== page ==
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2013 Grand National Roadster Show

2013 Grand National Roadster Show


January 2013.

Every year at the Grand National Roadster Show (GNRS), there is a theme and a special presentation.  John and Annika Buck, the show owners and promoters, provided an entire building for land speed race cars and other vehicles for display to the public.  Over 50 vehicles and a drag boat filled Building 9 at the 2013 Grand National Roadster Show this year.  The first car was the BUG, a replica drag car from the early 1950’s that ran at the Santa Ana Airport drag races.  The BUG was co-owned by Dick Kraft and Marvin Webb and the original car is now in the International Drag Racing Museum in Ocala, Florida and is owned by Don Garlits.  A replica of the BUG was donated to the Wally Parks NHRA Motorsports Museum by Ron Roseberry and this was the car on display at the GNRS.  Kraft and Webb had run at the dry lakes and transitioned over to the early drag race tracks, the first permanent one with rules and admission was at Santa Ana at the old airport.  C. J. Hart, Creighton Hunter and Frank Stillwell got permission from the County to operate the drag strip and devise a set of rules that are basically still in force today in drag racing.  Kraft and Webb dominated their class and were early drag racing innovators.  They stripped the car down to a frame, engine, wheels and transmission.  They even removed the radiator and ran the water from the engine through pipes fronting the engine.  Every ounce of weight that could be removed and still get by Hart’s rudimentary rules came off the BUG.  Other racers had gone to great lengths to remove weight from race cars, but Kraft and Webb took it to the ultimate.

Rich Guasco displayed a trophy that he won for America’s Most Beautiful Roadster at the 1962 GNRS when it was located up in Oakland, California.  For many years, the GNRS was referred to as the Oakland Show.  The show is now located on the grounds of the Los Angeles County Fairplex in Pomona, California.  Don Edwards brought his 23 foot long wooden drag boat, GOLDEN KOMOTION that is a replica of his 21 foot wood boat that won four championships in the blown gas hydro class during the 1960’s in the old National Drag Boat Association (NDBA).  He sold the original GOLDEN KOMOTION in 1968, which set a record at 167 mph in the Top Eliminations at Oroville, during the John Lawson Memorial race.  He found a similar, but longer Rich Hallett wood drag boat in 2004 in a barn find in Fremont, California and restored the boat using the same 392 Chrysler Hemi.  Ken’s Racing Engines in Bass Lake, California did the restoration on the motor.  Don wrote a book on his experiences called DRAG BOATS OF THE 1960’s with his good friend Barry McCown, who was also a drag boat racing champion.  Boat racing historian Bob Silva also contributed to the book and a foreword was written by Larry Schwabenland, a good friend of Don’s and another boat racing champion.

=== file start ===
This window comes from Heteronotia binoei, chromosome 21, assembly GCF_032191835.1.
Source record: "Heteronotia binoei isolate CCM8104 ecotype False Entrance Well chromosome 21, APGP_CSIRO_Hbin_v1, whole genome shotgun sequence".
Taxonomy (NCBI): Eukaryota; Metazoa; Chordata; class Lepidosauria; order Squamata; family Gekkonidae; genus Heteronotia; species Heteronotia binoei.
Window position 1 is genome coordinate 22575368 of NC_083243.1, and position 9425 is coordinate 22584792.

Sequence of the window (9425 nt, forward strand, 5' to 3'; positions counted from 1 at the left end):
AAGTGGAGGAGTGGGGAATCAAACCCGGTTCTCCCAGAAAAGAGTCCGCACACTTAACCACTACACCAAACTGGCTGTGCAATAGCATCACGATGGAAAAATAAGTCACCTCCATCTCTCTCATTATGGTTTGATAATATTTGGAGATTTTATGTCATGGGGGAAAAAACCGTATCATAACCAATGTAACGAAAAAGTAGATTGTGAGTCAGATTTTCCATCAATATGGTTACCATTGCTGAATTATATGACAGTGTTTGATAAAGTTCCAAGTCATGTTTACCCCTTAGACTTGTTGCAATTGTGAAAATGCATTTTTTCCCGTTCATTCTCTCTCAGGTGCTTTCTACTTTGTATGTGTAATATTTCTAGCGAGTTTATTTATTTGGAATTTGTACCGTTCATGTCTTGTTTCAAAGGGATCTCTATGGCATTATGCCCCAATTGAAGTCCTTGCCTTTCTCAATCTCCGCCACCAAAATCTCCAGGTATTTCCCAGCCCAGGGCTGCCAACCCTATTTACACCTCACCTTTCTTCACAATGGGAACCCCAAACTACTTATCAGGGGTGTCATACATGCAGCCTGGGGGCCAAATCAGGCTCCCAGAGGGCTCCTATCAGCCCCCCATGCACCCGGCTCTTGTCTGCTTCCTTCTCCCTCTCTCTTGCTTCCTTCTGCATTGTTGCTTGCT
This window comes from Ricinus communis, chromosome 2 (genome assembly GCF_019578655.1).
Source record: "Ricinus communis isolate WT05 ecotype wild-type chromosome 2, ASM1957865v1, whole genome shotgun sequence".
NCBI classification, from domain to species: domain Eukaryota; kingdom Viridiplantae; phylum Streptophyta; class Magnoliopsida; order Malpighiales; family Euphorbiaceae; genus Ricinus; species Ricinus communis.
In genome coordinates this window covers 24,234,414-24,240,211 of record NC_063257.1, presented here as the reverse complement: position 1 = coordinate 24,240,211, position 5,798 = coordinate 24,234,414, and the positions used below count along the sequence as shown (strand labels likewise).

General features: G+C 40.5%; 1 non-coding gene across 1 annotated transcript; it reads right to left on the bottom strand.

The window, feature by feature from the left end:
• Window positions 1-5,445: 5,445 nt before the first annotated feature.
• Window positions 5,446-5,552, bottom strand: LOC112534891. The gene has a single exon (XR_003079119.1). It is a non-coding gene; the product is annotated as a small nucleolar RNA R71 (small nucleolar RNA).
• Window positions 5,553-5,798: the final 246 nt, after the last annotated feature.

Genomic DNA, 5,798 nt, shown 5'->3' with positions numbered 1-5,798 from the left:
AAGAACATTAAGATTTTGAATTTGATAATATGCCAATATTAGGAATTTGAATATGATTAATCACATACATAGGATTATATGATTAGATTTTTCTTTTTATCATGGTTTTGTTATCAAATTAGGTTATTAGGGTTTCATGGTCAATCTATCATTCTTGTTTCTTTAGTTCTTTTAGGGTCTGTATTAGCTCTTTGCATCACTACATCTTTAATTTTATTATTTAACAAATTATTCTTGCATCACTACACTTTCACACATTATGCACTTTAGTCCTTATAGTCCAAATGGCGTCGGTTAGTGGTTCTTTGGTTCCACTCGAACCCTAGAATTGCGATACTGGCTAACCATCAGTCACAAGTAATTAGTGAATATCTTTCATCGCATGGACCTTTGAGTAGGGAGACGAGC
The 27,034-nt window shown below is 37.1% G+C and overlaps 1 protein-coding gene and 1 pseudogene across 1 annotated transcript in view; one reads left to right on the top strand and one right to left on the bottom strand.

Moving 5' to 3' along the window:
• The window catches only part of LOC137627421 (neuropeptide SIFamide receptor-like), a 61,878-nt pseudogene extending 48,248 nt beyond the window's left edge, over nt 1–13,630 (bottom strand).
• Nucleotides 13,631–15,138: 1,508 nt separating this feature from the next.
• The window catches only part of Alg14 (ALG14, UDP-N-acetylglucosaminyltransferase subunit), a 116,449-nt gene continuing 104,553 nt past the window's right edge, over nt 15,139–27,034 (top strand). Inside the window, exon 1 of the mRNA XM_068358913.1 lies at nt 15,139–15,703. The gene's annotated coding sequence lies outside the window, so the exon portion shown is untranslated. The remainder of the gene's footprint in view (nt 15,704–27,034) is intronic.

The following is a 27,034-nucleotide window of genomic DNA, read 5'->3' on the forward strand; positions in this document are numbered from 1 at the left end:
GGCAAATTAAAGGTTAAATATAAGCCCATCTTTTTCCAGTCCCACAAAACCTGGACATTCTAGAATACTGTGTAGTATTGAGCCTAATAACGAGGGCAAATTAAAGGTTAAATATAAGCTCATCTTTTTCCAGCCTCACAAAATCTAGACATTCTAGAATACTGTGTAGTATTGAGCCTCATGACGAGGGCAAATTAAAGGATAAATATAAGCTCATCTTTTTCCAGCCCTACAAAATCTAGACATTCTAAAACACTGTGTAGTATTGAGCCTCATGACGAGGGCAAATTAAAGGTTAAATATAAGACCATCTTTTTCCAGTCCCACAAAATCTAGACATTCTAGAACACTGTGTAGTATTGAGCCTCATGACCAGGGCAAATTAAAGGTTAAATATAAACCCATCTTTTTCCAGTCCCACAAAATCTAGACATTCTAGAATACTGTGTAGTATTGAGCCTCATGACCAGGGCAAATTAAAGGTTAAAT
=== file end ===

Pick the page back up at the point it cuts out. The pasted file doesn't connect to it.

A more recent race car on display was Robert Hight’s Funny Car.  Hight is John Force’s son-in-law and drives one of the drag cars for John Force Racing.  The AMERICAN EAGLE land speed racing streamliner was on display.  The car is owned and driven by Skip Hedrich, the brother of Holly Hedrich.  Wilhelmina is Skip’s wife and huge supporter on the race team.  AMERICAN EAGLE has gone 348 mph at Bonneville and the beautiful paint job and graphics on the car make this a crowd pleaser wherever it is shown.  Skip owns the B-record class record at Bonneville with a 344 mph two-way average.  He told me that he uses Bob Stroud parachutes and received valuable advice on the chutes from Don Vesco.  The SPEED DEMON streamliner owned and driven by George Poteet and built by Ron Main is an impressive car.  It has won multiple Hot Rod magazine trophies given out at Bonneville for the fastest speed of the meet at each Speed Week in August on the Salt Flats.  In 2009, Poteet and Main won the Hot Rod magazine trophy with a speed of 394.346 mph and it has gone 436.067 mph through the 2012 season.  They are trying to be the first piston-powered, wheel-driven car to break the 500 mph barrier.  SPEED DEMON runs on alcohol in the blown class and the engine was built by Kenny Duttweiler.

On display was a NASCAR stock car that was the 1949 inaugural champion.  A 1957 Corvette vintage road course (sports car racing) vehicle was next to the stock car.  QUICK & EASY, a 1927 T roadster was next and it ran in the V4F/GMR class.  Don Ferguson III brought his Ferguson Racing streamliner to the show.  He is called simply D-Three to designate him from his father, Don Ferguson Junior and his grandfather, Don Ferguson.  The family has been racing cars for three generations.  They also own the Karl & Veda Orr sprint car which Bob Sweikert and others drove on oval race tracks in the 1940’s and ‘50’s.  Karl and Veda Orr are revered figures in land speed and oval track racing.  Karl owned a famous speed shop and was active in dry lakes racing in the 1930’s and ‘40’s.  Even after WWII started and the government shut down auto racing to conserve metal, rubber and gasoline for the war effort, Karl found a way to go racing on the dry lakes.  Veda Orr was the first woman to be allowed to race in the SCTA and that was due to Karl’s strength of will and the fact that Veda was loved by everyone.  During the war, she gathered all the information she could and created a newsletter which she mailed out to hundreds of soldiers, sailors and airmen at her own expense.  Though women weren’t allowed to join the SCTA or race in their Association, they made an exception for her.